Rebellions Led by African Immigrant Youth Swept France During 2005
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Anger Festering in French Areas Scarred in Riots
By ELAINE SCIOLINO and ARIANE BERNARD
New York Times
PARIS, Oct. 20 — When the call went out about a car burglary in the raw suburb of Épinay-sur-Seine north of here last weekend, three officers in a patrol car rushed over and found themselves surrounded by 30 youths in hoods throwing rocks and swinging bats and metal bars.
Neither tear gas nor stun guns stopped the assault. Only when reinforcements arrived did the siege end. One officer was left with broken teeth and in need of 30 stitches to his face.
The attack was rough but not unique. In the last three weeks alone, three similar assaults on the police have occurred in these suburbs, which a year ago were aflame with the rage of unemployed, undereducated youth, mostly the offspring of Arab and African immigrants.
In fact, with the anniversary of those riots approaching, spiking violent crime statistics across the area suggest not only that things have not improved, but that they also may well have worsened. Residents and experts say that fault lines run even deeper than before and that widespread violence may flare up again at any moment.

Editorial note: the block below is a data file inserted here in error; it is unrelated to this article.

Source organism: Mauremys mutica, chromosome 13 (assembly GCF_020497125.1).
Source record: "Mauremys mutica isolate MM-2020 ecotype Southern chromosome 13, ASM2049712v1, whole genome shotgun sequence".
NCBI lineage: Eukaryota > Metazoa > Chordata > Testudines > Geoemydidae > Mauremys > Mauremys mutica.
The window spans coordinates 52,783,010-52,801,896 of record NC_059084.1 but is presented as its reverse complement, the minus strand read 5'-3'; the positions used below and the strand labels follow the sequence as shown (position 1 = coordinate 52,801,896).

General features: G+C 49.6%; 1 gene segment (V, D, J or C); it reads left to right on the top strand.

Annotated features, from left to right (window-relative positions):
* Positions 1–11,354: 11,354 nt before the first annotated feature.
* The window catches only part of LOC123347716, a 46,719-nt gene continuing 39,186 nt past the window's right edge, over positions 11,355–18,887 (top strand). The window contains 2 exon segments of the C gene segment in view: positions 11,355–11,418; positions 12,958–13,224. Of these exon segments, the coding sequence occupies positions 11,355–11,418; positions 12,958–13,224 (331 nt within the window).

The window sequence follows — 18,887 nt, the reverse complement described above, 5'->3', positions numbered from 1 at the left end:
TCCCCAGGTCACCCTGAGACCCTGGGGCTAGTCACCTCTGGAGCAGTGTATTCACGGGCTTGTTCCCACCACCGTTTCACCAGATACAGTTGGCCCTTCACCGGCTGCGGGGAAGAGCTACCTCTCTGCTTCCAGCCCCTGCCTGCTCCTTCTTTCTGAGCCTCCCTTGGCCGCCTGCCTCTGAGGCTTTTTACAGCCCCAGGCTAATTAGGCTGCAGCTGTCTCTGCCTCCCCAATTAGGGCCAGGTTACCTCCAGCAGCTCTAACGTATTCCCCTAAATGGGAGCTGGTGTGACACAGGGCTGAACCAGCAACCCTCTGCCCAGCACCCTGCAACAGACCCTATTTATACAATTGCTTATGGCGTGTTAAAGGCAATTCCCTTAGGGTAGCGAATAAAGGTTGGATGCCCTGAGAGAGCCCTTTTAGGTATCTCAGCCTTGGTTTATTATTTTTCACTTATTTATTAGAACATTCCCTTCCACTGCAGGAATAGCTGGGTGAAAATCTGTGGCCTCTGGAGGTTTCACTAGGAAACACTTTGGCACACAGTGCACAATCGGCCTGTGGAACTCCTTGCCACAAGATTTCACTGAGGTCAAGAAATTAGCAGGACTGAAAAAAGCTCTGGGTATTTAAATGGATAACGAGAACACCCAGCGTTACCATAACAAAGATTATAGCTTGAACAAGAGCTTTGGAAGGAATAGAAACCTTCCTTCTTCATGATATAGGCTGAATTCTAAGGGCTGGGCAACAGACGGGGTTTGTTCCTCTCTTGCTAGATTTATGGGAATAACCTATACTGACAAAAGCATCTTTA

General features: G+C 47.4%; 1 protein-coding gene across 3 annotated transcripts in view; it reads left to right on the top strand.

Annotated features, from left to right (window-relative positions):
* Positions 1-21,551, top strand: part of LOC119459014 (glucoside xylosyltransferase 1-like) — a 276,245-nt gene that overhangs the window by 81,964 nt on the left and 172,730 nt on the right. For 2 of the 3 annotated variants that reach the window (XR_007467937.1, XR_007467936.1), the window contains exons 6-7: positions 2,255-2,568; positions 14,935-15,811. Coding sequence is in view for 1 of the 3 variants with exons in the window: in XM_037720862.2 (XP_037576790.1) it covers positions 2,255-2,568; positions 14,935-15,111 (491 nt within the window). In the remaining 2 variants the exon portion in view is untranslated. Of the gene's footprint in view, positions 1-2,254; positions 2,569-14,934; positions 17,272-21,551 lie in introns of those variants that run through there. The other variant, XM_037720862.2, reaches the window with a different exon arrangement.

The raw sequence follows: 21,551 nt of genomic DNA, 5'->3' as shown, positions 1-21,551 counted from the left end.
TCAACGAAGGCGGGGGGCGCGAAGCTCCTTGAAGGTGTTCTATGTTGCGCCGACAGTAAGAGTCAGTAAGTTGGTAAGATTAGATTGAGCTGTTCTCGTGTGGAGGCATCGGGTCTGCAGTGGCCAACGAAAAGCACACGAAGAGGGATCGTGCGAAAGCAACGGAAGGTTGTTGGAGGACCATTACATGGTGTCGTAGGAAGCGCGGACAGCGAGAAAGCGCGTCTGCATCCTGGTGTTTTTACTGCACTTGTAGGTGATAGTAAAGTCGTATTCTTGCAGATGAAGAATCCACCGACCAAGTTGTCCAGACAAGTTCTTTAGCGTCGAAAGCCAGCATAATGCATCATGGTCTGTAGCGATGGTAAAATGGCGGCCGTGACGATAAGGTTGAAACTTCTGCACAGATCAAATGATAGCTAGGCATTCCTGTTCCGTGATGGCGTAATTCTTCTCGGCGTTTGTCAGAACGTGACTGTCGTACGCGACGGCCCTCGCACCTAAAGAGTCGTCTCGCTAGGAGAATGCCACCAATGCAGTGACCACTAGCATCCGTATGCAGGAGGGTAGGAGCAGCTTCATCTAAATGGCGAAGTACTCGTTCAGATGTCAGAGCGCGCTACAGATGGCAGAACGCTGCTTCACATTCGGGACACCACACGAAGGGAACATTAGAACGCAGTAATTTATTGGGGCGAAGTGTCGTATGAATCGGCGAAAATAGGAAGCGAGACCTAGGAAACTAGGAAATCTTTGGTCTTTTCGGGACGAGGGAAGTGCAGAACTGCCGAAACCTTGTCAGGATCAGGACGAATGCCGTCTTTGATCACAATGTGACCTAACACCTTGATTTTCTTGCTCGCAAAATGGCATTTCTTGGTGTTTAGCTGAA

“Tension is rising very dramatically,” said Patrice Ribeiro, the deputy head of the Synergie Officiers police union. “There is the will to kill.”
Last month a leaked law enforcement memo warned of a “climate of impunity” in Seine-St.-Denis, the infamous district north of Paris that includes suburbs like Épinay-sur-Seine. It reported a 23 percent increase in violent robberies and a 14 percent increase in assaults in the district of 1.5 million people in the first half of this year, complaining that young, inexperienced police officers were overwhelmed and the court system was lax. Only one of 85 juveniles arrested during the unrest was jailed, it added.